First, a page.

High St. highs and lows
Cyclical by nature, challenging UK retail trends can be sticky, and their pressures uneven. Take Dixons Carphone. Among large high-street names, it has borne the brunt of a double whammy from weak wage growth and volatile inflation. Shares of Britain’s largest electronics and electricals vendor have fallen hard since Britain voted to leave the EU, when uncertainty began to cloud domestic industries, compounded by unanchored sterling. With Dixons already down about 55% in 2017 though, this week’s updated CPI and earnings—still elevated and slack respectively—only trimmed the stock a bit. Other retailers at the discretionary end of the high street are more in focus. Earlier in the week, JD Sports showed it’s not impossible to beat the street by carving out a discretionary niche. But the 34% rise of its stock over a year is unusual for a retailer of its size. Dunelm Group is among a clutch of less sure-footed groups with low exposure to necessities—which in theory can underpin revenues. The family-run firm has grown at a fair clip since joining the FTSE 250 seven years ago, and now has a market capitalisation of £1.2bn. That’s more than double that of Debenhams, though a fifth the value of homeware rival Marks & Spencer, and six times smaller than Kingfisher.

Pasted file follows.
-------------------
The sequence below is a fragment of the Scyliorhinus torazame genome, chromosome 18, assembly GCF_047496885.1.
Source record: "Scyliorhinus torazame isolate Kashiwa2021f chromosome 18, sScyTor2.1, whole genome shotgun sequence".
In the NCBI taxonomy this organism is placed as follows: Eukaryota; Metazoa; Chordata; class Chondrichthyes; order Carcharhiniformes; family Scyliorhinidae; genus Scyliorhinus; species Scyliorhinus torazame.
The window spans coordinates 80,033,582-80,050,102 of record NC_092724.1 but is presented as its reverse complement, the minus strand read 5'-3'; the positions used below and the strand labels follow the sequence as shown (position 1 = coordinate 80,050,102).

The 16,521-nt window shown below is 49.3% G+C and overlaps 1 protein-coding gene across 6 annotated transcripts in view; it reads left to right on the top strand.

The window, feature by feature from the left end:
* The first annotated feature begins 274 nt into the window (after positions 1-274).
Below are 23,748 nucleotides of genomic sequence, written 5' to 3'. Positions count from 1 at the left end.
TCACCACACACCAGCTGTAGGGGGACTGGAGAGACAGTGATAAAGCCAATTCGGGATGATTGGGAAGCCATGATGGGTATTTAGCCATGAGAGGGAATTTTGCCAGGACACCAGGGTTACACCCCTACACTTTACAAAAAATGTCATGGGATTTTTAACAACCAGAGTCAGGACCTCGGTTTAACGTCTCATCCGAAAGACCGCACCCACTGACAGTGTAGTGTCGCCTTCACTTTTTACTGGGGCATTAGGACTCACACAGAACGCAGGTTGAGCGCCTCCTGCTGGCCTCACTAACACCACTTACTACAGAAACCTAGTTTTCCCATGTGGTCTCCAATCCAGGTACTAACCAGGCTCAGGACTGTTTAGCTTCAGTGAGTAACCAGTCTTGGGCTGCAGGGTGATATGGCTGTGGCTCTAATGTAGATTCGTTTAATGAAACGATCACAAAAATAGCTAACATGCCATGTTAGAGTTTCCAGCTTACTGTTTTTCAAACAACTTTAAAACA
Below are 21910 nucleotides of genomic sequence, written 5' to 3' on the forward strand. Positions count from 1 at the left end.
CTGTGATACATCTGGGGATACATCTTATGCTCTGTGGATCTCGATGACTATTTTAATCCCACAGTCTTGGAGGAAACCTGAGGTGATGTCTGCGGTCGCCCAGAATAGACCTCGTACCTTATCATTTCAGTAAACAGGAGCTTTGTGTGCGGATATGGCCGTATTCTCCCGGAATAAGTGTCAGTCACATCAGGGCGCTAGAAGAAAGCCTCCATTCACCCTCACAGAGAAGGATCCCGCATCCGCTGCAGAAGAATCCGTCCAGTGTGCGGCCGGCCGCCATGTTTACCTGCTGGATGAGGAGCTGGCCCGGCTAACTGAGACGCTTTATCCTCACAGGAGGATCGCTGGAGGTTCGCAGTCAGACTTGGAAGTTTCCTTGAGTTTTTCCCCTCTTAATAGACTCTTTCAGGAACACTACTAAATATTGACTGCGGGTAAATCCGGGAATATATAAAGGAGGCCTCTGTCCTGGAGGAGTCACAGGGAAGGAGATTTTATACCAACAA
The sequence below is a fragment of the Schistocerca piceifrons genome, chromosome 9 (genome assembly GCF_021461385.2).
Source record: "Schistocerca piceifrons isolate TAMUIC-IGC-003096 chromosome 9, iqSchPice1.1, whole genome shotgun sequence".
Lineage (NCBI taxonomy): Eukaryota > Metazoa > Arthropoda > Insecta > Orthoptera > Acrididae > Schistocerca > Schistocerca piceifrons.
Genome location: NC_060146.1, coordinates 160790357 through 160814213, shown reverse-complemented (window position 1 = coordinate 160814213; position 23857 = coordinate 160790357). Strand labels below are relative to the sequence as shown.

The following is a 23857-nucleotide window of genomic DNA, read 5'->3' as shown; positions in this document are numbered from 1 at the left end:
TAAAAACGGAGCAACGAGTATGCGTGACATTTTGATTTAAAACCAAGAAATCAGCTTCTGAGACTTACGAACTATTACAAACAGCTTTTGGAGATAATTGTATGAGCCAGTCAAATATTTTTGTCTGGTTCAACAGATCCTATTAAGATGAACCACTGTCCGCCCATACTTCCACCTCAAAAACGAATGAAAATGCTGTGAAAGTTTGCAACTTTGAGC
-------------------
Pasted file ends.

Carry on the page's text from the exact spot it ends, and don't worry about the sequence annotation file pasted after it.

Dunelm’s place at the intersection of markets dominated by longer-established names hasn’t always been comfortable. Its shares are 16% lower this year, though they’ve halved a deeper loss on signs that a string of mishaps has passed. The rebound continued on Wednesday with full-year sales coming in on target at £955m, though 23% lower year-on-year. Dunelm still expects “the trading climate to remain challenging”, noting disposable incomes are pressured.
In other words, despite improved recent trading, it’s too early to say it has manoeuvred sustainably out of a tough spot. Dunelm’s goal of doubling sales over the ‘medium term’ may not necessarily apply to its current fiscal year. Dunelm could therefore still close a roughly ten percentage point gap to a rival on the downside—long-term turnaround play Debenhams—before catching up with a rival on the upside—possible near-term comeback story M&S. Either way, uncertainty remains a negative denominator for Dunelm.
Next’s digital revamp
The other pair-off with M&S in focus this week is Next. The UK institution is Next’s closest rival in the mid-priced clothing market. Like Dunelm, Next, which sells more clothes to Britons than any other company, is showing signs of recovery. Again, like Dunelm though, recovery hopes are tentative and may already be in its share price. “I’m marginally less pessimistic than I was three months ago” CEO Simon Wolfson said in August. The patch helping him avoid the blues was probably a startling 11.4% rise in digital sales following a wide-ranging online revamp. Digital sales will be in focus when Next releases first-half results on Thursday. Continued strong online growth will help decide if the stock closes the 2 percentage point gap to M&S over the year-to-date, after a 16% rise since July. Even after that bounce, its shares are down 9% this year. Any signs that new pockets of growth are evaporating could weigh on the stock again, and read poorly across the high street as well.
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